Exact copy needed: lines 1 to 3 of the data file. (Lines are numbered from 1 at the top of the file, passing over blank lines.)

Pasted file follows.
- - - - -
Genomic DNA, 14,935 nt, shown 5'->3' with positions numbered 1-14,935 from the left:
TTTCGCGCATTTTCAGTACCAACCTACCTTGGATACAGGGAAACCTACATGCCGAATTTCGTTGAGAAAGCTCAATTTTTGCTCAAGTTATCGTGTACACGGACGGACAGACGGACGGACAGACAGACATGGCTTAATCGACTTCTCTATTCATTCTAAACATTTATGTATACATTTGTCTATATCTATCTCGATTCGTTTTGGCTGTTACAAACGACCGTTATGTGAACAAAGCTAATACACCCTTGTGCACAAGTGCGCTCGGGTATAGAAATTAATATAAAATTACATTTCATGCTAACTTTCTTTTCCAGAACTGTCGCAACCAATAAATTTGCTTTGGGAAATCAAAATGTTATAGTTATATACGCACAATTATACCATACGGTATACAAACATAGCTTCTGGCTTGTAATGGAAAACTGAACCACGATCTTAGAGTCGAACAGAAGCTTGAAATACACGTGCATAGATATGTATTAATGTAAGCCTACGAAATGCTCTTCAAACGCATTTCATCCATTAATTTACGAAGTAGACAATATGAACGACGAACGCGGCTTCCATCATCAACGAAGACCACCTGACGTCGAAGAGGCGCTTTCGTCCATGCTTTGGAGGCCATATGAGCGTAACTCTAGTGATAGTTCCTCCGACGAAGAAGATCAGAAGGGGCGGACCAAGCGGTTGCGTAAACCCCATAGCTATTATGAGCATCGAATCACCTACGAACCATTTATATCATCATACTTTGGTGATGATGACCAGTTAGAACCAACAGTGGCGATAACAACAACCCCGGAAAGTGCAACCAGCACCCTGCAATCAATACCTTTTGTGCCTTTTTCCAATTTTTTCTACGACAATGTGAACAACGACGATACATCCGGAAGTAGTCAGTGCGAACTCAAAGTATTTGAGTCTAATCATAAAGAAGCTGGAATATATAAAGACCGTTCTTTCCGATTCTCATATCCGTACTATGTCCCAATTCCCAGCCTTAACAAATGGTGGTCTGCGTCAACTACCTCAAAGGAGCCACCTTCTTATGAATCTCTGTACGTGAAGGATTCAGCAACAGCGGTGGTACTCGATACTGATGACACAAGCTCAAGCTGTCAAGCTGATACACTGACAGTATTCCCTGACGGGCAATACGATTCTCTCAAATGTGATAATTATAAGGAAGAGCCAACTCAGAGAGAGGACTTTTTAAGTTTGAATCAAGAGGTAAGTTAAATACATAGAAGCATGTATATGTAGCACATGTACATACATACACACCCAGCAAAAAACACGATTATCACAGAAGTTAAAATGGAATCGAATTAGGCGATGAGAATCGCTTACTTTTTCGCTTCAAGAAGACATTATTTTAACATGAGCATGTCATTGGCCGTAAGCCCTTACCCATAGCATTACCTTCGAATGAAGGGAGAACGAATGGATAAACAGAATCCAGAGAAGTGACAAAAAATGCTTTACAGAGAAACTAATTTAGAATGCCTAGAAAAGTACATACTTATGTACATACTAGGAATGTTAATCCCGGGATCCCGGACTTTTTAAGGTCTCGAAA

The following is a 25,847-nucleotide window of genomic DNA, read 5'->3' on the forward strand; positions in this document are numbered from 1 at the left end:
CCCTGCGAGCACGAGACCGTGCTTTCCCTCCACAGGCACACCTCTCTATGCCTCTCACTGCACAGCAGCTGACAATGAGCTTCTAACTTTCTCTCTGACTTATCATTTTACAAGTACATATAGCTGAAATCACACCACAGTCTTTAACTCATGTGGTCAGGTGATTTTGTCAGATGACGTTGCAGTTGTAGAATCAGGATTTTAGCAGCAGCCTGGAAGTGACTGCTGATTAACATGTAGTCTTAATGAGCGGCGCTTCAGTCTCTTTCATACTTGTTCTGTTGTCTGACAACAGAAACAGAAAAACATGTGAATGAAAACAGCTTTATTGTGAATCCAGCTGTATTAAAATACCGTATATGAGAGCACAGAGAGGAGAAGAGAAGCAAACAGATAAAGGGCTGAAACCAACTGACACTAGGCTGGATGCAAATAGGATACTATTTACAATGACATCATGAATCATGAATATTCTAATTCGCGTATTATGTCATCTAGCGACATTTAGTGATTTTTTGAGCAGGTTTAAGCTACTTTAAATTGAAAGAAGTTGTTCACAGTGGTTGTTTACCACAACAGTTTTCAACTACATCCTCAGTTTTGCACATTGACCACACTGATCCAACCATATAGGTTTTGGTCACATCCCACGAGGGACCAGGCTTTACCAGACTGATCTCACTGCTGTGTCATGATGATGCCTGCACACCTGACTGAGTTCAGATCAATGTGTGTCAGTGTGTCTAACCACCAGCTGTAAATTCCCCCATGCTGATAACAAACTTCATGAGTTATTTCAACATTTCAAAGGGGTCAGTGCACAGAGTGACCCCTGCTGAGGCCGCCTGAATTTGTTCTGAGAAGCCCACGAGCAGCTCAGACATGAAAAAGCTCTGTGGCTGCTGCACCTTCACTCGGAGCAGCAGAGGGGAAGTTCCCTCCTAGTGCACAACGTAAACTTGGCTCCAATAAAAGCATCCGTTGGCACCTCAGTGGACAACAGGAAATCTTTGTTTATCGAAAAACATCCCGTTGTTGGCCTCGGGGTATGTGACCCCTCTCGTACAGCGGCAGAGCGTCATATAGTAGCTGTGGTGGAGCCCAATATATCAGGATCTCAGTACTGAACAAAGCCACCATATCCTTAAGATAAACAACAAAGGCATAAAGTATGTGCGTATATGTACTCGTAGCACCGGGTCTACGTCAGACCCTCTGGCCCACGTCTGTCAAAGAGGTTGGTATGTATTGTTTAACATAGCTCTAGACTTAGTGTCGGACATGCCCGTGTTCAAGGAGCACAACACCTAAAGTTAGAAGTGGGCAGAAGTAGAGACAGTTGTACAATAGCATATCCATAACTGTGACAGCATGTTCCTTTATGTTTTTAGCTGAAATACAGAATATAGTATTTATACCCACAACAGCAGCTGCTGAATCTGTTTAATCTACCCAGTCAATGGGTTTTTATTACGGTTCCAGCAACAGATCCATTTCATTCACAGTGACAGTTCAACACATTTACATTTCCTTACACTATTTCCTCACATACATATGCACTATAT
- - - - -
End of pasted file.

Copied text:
Genomic DNA, 14,935 nt, shown 5'->3' with positions numbered 1-14,935 from the left:
TTTCGCGCATTTTCAGTACCAACCTACCTTGGATACAGGGAAACCTACATGCCGAATTTCGTTGAGAAAGCTCAATTTTTGCTCAAGTTATCGTGTACACGGACGGACAGACGGACGGACAGACAGACATGGCTTAATCGACTTCTCTATTCATTCTAAACATTTATGTATACATTTGTCTATATCTATCTCGATTCGTTTTGGCTGTTACAAACGACCGTTATGTGAACAAAGCTAATACACCCTTGTGCACAAGTGCGCTCGGGTATAGAAATTAATATAAAATTACATTTCATGCTAACTTTCTTTTCCAGAACTGTCGCAACCAATAAATTTGCTTTGGGAAATCAAAATGTTATAGTTATATACGCACAATTATACCATACGGTATACAAACATAGCTTCTGGCTTGTAATGGAAAACTGAACCACGATCTTAGAGTCGAACAGAAGCTTGAAATACACGTGCATAGATATGTATTAATGTAAGCCTACGAAATGCTCTTCAAACGCATTTCATCCATTAATTTACGAAGTAGACAATATGAACGACGAACGCGGCTTCCATCATCAACGAAGACCACCTGACGTCGAAGAGGCGCTTTCGTCCATGCTTTGGAGGCCATATGAGCGTAACTCTAGTGATAGTTCCTCCGACGAAGAAGATCAGAAGGGGCGGACCAAGCGGTTGCGTAAACCCCATAGCTATTATGAGCATCGAATCACCTACGAACCATTTATATCATCATACTTTGGTGATGATGACCAGTTAGAACCAACAGTGGCGATAACAACAACCCCGGAAAGTGCAACCAGCACCCTGCAATCAATACCTTTTGTGCCTTTTTCCAATTTTTTCTACGACAATGTGAACAACGACGATACATCCGGAAGTAGTCAGTGCGAACTCAAAGTATTTGAGTCTAATCATAAAGAAGCTGGAATATATAAAGACCGTTCTTTCCGATTCTCATATCCGTACTATGTCCCAATTCCCAGCCTTAACAAATGGTGGTCTGCGTCAACTACCTCAAAGGAGCCACCTTCTTATGAATCTCTGTACGTGAAGGATTCAGCAACAGCGGTGGTACTCGATACTGATGACACAAGCTCAAGCTGTCAAGCTGATACACTGACAGTATTCCCTGACGGGCAATACGATTCTCTCAAATGTGATAATTATAAGGAAGAGCCAACTCAGAGAGAGGACTTTTTAAGTTTGAATCAAGAGGTAAGTTAAATACATAGAAGCATGTATATGTAGCACATGTACATACATACACACCCAGCAAAAAACACGATTATCACAGAAGTTAAAATGGAATCGAATTAGGCGATGAGAATCGCTTACTTTTTCGCTTCAAGAAGACATTATTTTAACATGAGCATGTCATTGGCCGTAAGCCCTTACCCATAGCATTACCTTCGAATGAAGGGAGAACGAATGGATAAACAGAATCCAGAGAAGTGACAAAAAATGCTTTACAGAGAAACTAATTTAGAATGCCTAGAAAAGTACATACTTATGTACATACTAGGAATGTTAATCCCGGGATCCCGGACTTTTTAAGGTCTCGAAA

The following is a 25,847-nucleotide window of genomic DNA, read 5'->3' on the forward strand; positions in this document are numbered from 1 at the left end: